28th May 2017 marks World Menstrual Hygiene Day, a day that aims to educate girls and women on menstrual hygiene and their periods.
Getting your first period as a young girl is one of those monumental moments. Your body goes through many changes, and this can sometimes be a little scary. This is why Kotex® believes that it is so important to educate girls and women on their menstrual cycle. “Kotex® is a brand that has been around for over 90 years and has always aimed to be there as a support for women during their period,” says Shirley Nhlengethwa, Senior Brand Manager at Kotex®.
Kotex® together with their expert; Midwife and Heath Educator Sister Burgie Ireland, have put together a guide on menstrual hygiene and management with some frequently asked questions. “Many girls are embarrassed or scared to ask the questions they want to ask. Kotex® has made a “What girls are asking” tab on their website (www.kotex.co.za) where girls can submit their questions and I answer them,” says Ireland. Below are some of the frequently asked questions and answers that the girls have sent through.
Where does period blood come from?
Period blood comes from the lining of the womb called the endometrium. This blood is not dirty, smelly or bad blood that girls or women should be made to feel ashamed of. Period blood is all part of the menstrual cycle.
How much blood do I lose during my period?
On average a woman loses 3 – 5 tablespoons of blood and tissue during her period. This varies from 75 ml’s (quarter of a cup) to 125 ml’s (half a cup) at the very most.
Why does my period not come on the same date every month? Should I be worried?
No, there is no need to worry! It is normal for periods not to come on the same date every month. This is because periods come in cycles rather than in months. A cycle is calculated from the first day of one period to the first day of the next period. A cycle is usually about 28 days, but because the menstrual cycle is controlled by hormones, emotions, diet, health and lifestyle, they can be shorter (21 days) or longer (occasionally up to 90 days). Depending on when a girl/woman ovulates (releases her egg) her periods can come earlier or later than expected.
What causes period pains?
Period pain is mostly caused by the womb contracting or ‘squeezing’. Because the womb is a hollow muscular organ – about the size of a clenched fist – it needs to do this to break down the inner lining called the endometrium so that it can be shed through the vagina. A hormone called prostaglandin helps the womb to contract. Too much prostaglandin can cause stronger contractions, and this contributes to period pain. Pain killers for period pain help by blocking unnecessary prostaglandin.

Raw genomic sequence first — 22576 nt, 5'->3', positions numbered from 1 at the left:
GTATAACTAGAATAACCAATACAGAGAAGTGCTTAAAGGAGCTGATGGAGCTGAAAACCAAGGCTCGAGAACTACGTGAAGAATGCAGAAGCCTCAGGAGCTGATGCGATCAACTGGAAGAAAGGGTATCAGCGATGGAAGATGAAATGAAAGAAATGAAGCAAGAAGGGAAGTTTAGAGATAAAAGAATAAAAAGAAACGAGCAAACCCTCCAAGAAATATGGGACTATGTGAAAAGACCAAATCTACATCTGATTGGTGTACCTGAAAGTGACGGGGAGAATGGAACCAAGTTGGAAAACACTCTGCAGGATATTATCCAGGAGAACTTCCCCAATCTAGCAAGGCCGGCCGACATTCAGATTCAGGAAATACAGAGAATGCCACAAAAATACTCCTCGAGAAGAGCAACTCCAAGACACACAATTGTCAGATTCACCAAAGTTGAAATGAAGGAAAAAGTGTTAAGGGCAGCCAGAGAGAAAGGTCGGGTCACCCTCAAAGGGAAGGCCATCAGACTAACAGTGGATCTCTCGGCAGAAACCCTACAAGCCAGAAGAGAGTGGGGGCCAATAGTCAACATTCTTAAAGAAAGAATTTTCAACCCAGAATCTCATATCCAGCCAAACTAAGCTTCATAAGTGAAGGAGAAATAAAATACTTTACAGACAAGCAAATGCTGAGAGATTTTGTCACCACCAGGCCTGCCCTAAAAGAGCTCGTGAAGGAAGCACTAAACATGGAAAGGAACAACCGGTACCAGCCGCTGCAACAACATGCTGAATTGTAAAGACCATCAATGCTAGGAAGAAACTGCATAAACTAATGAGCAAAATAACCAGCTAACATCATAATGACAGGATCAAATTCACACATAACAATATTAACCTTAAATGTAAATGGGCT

Why do pads and tampons need to be changed regular during your period?
Bacteria thrives in the dark, warm and moist environment and this is why pads and tampons should be changed at least every four hours. When these are not changed often enough, bacteria builds up causing a bad odour, discomfort and skin irritations. Women are also advised against using vaginal sprays and deodorants because these can also cause skin irritations.
How should I wash my vagina? Should I use soap or a douching solution?
The vagina is ‘self-cleaning’ and has a natural smell that is normal. Douching, washing the vagina with a chemical mixture from a plastic bag and nozzle, is no longer recommended because it interferes with the normal flora of the vagina that keep it slightly acidic and healthy. The outer labia and pubic hair can be washed with a mild soap.
I have vaginal discharge, is there something wrong?
A vaginal ‘wetness’ is normal at the time of ovulation (mid-cycle when the egg/ova is released). This clear, slippery mucous does not smell, itch or burn and it only lasts for a few days. Kotex® panty-liners are ideal to wear during this time to make you feel dry and comfortable.
A discharge that has an offensive (bad) smell, itches or burns, is white, frothy, yellow or green is an infection that must be treated.
Will I lose my virginity if I wear a tampon?
No, tampons do not break virginity. Having vaginal sex breaks virginity. Tampons are essential for girls who do sports like swimming, skiing, surfing, dancing and gymnastics.
“Talking about your period is very uncomfortable for some girls and women, but it’s important that you do. We want to continue to make women feel confident and supported her during this time of the month, not only by proving the best leakage protection products with our wide range of pads, panty liners and tampons, but by being seen as the brand that women can talk to and ask the questions that they need to ask,” says Nhlengethwa
So, on the 28th May 2017 let’s celebrate World Menstrual Hygiene Day by starting the conversation and to use this day as a platform to ask the questions that need to be asked.